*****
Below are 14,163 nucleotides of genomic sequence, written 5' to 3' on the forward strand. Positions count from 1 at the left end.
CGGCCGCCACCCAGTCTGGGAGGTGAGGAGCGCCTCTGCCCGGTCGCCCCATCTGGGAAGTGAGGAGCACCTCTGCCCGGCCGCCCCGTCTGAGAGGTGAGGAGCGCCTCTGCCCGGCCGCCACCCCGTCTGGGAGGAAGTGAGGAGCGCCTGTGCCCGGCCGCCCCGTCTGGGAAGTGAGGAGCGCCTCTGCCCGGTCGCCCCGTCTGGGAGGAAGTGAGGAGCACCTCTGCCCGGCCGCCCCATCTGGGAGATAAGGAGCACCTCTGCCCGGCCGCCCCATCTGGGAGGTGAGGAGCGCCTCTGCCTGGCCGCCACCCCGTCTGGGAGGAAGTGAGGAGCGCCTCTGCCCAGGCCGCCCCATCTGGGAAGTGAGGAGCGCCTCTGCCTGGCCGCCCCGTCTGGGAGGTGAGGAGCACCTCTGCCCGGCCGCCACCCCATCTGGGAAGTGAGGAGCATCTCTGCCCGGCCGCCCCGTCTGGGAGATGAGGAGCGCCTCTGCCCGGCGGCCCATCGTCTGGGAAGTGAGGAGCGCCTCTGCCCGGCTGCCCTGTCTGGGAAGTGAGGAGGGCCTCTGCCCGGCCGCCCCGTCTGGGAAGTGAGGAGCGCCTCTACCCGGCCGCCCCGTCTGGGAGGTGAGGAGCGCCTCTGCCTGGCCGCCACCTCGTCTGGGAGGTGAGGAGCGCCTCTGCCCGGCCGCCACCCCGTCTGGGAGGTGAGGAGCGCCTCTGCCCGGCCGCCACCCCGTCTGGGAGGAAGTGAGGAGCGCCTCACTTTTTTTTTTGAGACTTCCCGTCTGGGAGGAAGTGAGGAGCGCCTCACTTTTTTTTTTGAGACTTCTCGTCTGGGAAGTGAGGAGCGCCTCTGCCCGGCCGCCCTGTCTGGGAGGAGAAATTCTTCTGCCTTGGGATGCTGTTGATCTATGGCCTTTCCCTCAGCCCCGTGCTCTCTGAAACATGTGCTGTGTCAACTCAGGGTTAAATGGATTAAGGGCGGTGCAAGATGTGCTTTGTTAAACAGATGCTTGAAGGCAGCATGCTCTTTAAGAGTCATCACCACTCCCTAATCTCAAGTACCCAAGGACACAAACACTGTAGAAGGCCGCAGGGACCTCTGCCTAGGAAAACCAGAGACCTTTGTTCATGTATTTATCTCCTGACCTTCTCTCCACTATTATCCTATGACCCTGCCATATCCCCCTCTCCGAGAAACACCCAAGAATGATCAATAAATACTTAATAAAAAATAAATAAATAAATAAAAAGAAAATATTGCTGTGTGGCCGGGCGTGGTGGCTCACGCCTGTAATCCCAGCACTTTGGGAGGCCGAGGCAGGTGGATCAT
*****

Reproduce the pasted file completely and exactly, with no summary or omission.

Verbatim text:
Below are 14,163 nucleotides of genomic sequence, written 5' to 3' on the forward strand. Positions count from 1 at the left end.
CGGCCGCCACCCAGTCTGGGAGGTGAGGAGCGCCTCTGCCCGGTCGCCCCATCTGGGAAGTGAGGAGCACCTCTGCCCGGCCGCCCCGTCTGAGAGGTGAGGAGCGCCTCTGCCCGGCCGCCACCCCGTCTGGGAGGAAGTGAGGAGCGCCTGTGCCCGGCCGCCCCGTCTGGGAAGTGAGGAGCGCCTCTGCCCGGTCGCCCCGTCTGGGAGGAAGTGAGGAGCACCTCTGCCCGGCCGCCCCATCTGGGAGATAAGGAGCACCTCTGCCCGGCCGCCCCATCTGGGAGGTGAGGAGCGCCTCTGCCTGGCCGCCACCCCGTCTGGGAGGAAGTGAGGAGCGCCTCTGCCCAGGCCGCCCCATCTGGGAAGTGAGGAGCGCCTCTGCCTGGCCGCCCCGTCTGGGAGGTGAGGAGCACCTCTGCCCGGCCGCCACCCCATCTGGGAAGTGAGGAGCATCTCTGCCCGGCCGCCCCGTCTGGGAGATGAGGAGCGCCTCTGCCCGGCGGCCCATCGTCTGGGAAGTGAGGAGCGCCTCTGCCCGGCTGCCCTGTCTGGGAAGTGAGGAGGGCCTCTGCCCGGCCGCCCCGTCTGGGAAGTGAGGAGCGCCTCTACCCGGCCGCCCCGTCTGGGAGGTGAGGAGCGCCTCTGCCTGGCCGCCACCTCGTCTGGGAGGTGAGGAGCGCCTCTGCCCGGCCGCCACCCCGTCTGGGAGGTGAGGAGCGCCTCTGCCCGGCCGCCACCCCGTCTGGGAGGAAGTGAGGAGCGCCTCACTTTTTTTTTTGAGACTTCCCGTCTGGGAGGAAGTGAGGAGCGCCTCACTTTTTTTTTTGAGACTTCTCGTCTGGGAAGTGAGGAGCGCCTCTGCCCGGCCGCCCTGTCTGGGAGGAGAAATTCTTCTGCCTTGGGATGCTGTTGATCTATGGCCTTTCCCTCAGCCCCGTGCTCTCTGAAACATGTGCTGTGTCAACTCAGGGTTAAATGGATTAAGGGCGGTGCAAGATGTGCTTTGTTAAACAGATGCTTGAAGGCAGCATGCTCTTTAAGAGTCATCACCACTCCCTAATCTCAAGTACCCAAGGACACAAACACTGTAGAAGGCCGCAGGGACCTCTGCCTAGGAAAACCAGAGACCTTTGTTCATGTATTTATCTCCTGACCTTCTCTCCACTATTATCCTATGACCCTGCCATATCCCCCTCTCCGAGAAACACCCAAGAATGATCAATAAATACTTAATAAAAAATAAATAAATAAATAAAAAGAAAATATTGCTGTGTGGCCGGGCGTGGTGGCTCACGCCTGTAATCCCAGCACTTTGGGAGGCCGAGGCAGGTGGATCAT